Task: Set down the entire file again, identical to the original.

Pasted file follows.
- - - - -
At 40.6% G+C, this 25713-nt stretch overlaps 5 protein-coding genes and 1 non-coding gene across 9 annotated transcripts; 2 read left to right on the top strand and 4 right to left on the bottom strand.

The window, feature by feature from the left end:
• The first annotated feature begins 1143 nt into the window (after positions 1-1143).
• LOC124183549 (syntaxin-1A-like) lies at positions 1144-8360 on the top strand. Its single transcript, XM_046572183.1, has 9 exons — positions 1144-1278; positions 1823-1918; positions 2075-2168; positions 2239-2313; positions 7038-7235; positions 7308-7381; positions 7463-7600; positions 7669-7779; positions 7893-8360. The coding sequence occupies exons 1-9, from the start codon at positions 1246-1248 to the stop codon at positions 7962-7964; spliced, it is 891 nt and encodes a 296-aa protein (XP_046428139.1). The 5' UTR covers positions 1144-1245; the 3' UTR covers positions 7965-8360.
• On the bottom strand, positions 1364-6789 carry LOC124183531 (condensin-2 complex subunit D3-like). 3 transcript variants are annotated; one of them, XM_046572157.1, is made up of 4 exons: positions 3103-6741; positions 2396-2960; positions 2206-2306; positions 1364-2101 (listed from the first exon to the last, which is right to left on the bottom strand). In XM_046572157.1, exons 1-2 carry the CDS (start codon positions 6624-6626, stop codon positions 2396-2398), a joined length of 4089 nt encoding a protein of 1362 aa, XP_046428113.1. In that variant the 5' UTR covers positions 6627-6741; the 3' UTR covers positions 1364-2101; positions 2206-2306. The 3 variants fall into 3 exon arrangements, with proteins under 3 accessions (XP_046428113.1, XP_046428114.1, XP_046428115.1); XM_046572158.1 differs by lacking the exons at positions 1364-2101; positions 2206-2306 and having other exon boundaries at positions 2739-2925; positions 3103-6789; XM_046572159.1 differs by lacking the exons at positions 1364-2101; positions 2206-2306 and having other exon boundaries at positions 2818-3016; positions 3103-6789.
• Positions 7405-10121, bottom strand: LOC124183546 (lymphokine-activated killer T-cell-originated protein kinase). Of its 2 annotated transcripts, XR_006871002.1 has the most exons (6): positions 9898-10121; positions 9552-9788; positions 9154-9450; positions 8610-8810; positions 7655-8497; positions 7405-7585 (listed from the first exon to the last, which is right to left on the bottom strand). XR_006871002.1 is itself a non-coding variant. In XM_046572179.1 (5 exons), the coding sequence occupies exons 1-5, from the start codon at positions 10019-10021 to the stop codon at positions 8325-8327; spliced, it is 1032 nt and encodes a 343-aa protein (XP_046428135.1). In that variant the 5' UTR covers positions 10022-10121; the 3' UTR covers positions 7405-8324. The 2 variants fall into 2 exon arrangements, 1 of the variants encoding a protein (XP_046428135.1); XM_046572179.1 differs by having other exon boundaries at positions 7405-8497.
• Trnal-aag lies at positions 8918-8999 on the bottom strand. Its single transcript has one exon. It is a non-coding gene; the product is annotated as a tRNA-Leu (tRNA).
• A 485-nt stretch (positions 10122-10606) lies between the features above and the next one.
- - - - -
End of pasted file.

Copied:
At 40.6% G+C, this 25713-nt stretch overlaps 5 protein-coding genes and 1 non-coding gene across 9 annotated transcripts; 2 read left to right on the top strand and 4 right to left on the bottom strand.

The window, feature by feature from the left end:
• The first annotated feature begins 1143 nt into the window (after positions 1-1143).
• LOC124183549 (syntaxin-1A-like) lies at positions 1144-8360 on the top strand. Its single transcript, XM_046572183.1, has 9 exons — positions 1144-1278; positions 1823-1918; positions 2075-2168; positions 2239-2313; positions 7038-7235; positions 7308-7381; positions 7463-7600; positions 7669-7779; positions 7893-8360. The coding sequence occupies exons 1-9, from the start codon at positions 1246-1248 to the stop codon at positions 7962-7964; spliced, it is 891 nt and encodes a 296-aa protein (XP_046428139.1). The 5' UTR covers positions 1144-1245; the 3' UTR covers positions 7965-8360.
• On the bottom strand, positions 1364-6789 carry LOC124183531 (condensin-2 complex subunit D3-like). 3 transcript variants are annotated; one of them, XM_046572157.1, is made up of 4 exons: positions 3103-6741; positions 2396-2960; positions 2206-2306; positions 1364-2101 (listed from the first exon to the last, which is right to left on the bottom strand). In XM_046572157.1, exons 1-2 carry the CDS (start codon positions 6624-6626, stop codon positions 2396-2398), a joined length of 4089 nt encoding a protein of 1362 aa, XP_046428113.1. In that variant the 5' UTR covers positions 6627-6741; the 3' UTR covers positions 1364-2101; positions 2206-2306. The 3 variants fall into 3 exon arrangements, with proteins under 3 accessions (XP_046428113.1, XP_046428114.1, XP_046428115.1); XM_046572158.1 differs by lacking the exons at positions 1364-2101; positions 2206-2306 and having other exon boundaries at positions 2739-2925; positions 3103-6789; XM_046572159.1 differs by lacking the exons at positions 1364-2101; positions 2206-2306 and having other exon boundaries at positions 2818-3016; positions 3103-6789.
• Positions 7405-10121, bottom strand: LOC124183546 (lymphokine-activated killer T-cell-originated protein kinase). Of its 2 annotated transcripts, XR_006871002.1 has the most exons (6): positions 9898-10121; positions 9552-9788; positions 9154-9450; positions 8610-8810; positions 7655-8497; positions 7405-7585 (listed from the first exon to the last, which is right to left on the bottom strand). XR_006871002.1 is itself a non-coding variant. In XM_046572179.1 (5 exons), the coding sequence occupies exons 1-5, from the start codon at positions 10019-10021 to the stop codon at positions 8325-8327; spliced, it is 1032 nt and encodes a 343-aa protein (XP_046428135.1). In that variant the 5' UTR covers positions 10022-10121; the 3' UTR covers positions 7405-8324. The 2 variants fall into 2 exon arrangements, 1 of the variants encoding a protein (XP_046428135.1); XM_046572179.1 differs by having other exon boundaries at positions 7405-8497.
• Trnal-aag lies at positions 8918-8999 on the bottom strand. Its single transcript has one exon. It is a non-coding gene; the product is annotated as a tRNA-Leu (tRNA).
• A 485-nt stretch (positions 10122-10606) lies between the features above and the next one.